Among the sufferers is Donald Ernst, custodian of The Roanoke apartment complex near the corner of Westport Road and Southwest Trafficway. One recent morning, Pitch Weekly found him in the midst of a tedious, daylong task. His face hidden beneath a surgical mask, he aimed a high-power sprayer at the complex's sidewalks, blasting away a layer of bird droppings as dense as a Jackson Pollack painting. "It takes me all day to do this," he says. "Sometimes I don't even take a lunch. And I'll come back tomorrow and it'll be just as bad as it was this morning."
Many of midtown's European starlings have chosen The Roanoke as their autumn home. They've been flocking to the complex for the past three years, staying a little longer each fall. They arrive each night between 6 and 7 and leave before 8 the next morning.
When the starlings first arrived, The Roanoke's managers turned to the Missouri Department of Conservation for help. Officials sent them audio recordings of starlings in distress, which they broadcast from speakers on the rooftops. The bird screeches seemed to startle the starlings at first, but they quickly figured out that the danger wasn't real and settled into the trees unalarmed.
The next year, managers had the trees sprayed. The Roanoke is nestled into the shade of a dozen or so sweet gum trees, which yield bushels of spiky, golfball-size seed pods. The spraying cut down on the number of seeds, but it had no effect on the birds.
Wendy Sangster, wildlife biologist for the Missouri Department of Conservation, isn't surprised by this. She says European starlings feed on just about anything -- seeds, insects, garbage -- so it's nearly impossible to determine what attracts them to a roosting area. Kansas Citians are at a disadvantage because they're prohibited from one of the most effective means of deterring the birds: aiming a gun skyward and shooting them dead.
Larry Rizzo, a natural history biologist for the conservation department, says city dwellers are hampered by yet another fact: the tenacious starlings love urban environs. With all their concrete and garbage, cities tend to stay warmer and offer more food than farmlands do during winter. And, Rizzo adds, these innocent-looking creatures are nothing short of aviary gangsters. True criminals, they muscle into the turf of native birds and rob them of food and shelter. "They are the thugs of the bird world," he once wrote for Missouri Conservationist magazine. "Among those who know and love birds, the starling is almost universally hated. They are seen as noisy, dirty, greedy, and mean. People describe them as 'flying rats.'"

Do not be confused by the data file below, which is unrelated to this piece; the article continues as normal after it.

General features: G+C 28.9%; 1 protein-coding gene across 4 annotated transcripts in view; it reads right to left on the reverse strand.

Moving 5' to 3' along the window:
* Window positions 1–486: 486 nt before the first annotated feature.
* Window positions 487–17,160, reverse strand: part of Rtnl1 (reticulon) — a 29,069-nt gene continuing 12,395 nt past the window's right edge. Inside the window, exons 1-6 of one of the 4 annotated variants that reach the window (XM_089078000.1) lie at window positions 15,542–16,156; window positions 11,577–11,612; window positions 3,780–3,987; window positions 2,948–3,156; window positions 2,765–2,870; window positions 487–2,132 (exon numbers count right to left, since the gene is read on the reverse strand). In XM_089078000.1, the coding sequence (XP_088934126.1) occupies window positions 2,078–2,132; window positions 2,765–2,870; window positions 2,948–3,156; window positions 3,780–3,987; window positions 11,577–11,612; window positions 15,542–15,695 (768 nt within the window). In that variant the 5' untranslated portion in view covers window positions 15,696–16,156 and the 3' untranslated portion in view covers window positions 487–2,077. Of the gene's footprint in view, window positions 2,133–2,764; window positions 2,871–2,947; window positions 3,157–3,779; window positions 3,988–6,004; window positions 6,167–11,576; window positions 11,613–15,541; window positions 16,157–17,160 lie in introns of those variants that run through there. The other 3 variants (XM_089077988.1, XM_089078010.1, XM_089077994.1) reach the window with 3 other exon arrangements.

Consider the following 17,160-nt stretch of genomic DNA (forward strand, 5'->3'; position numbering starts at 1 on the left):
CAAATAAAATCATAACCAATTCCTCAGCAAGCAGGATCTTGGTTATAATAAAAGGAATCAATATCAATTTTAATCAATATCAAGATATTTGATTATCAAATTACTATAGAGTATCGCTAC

Determined to lick the problem, Roanoke managers called Critter Control, a business that combats nuisances caused by all varieties of animals. Jeff Archer, the company's branch manager, recommended casting nets over the tops of the trees to shield them from the birds. But Ernst estimates that netting the entire area would cost upward of $30,000.
So managers opted for another round with the starlings-in-distress recordings. This time, Critter Control offered a new twist: Their recordings have the calls of birds of prey mixed in, to evoke a more fulsome sense of danger. For $175, the folks at The Roanoke rented two audio devices to play loops of the riotous bird calls. Archer told them if they broadcast the recording every night for at least two weeks, they'd have a good chance of expelling the birds from their neck of the woods.
But any success for The Roanoke will become misfortune for some other Kansas Citians who will no doubt curse the American Acclimatization Society as they suffer the tyranny of the Bard's birds.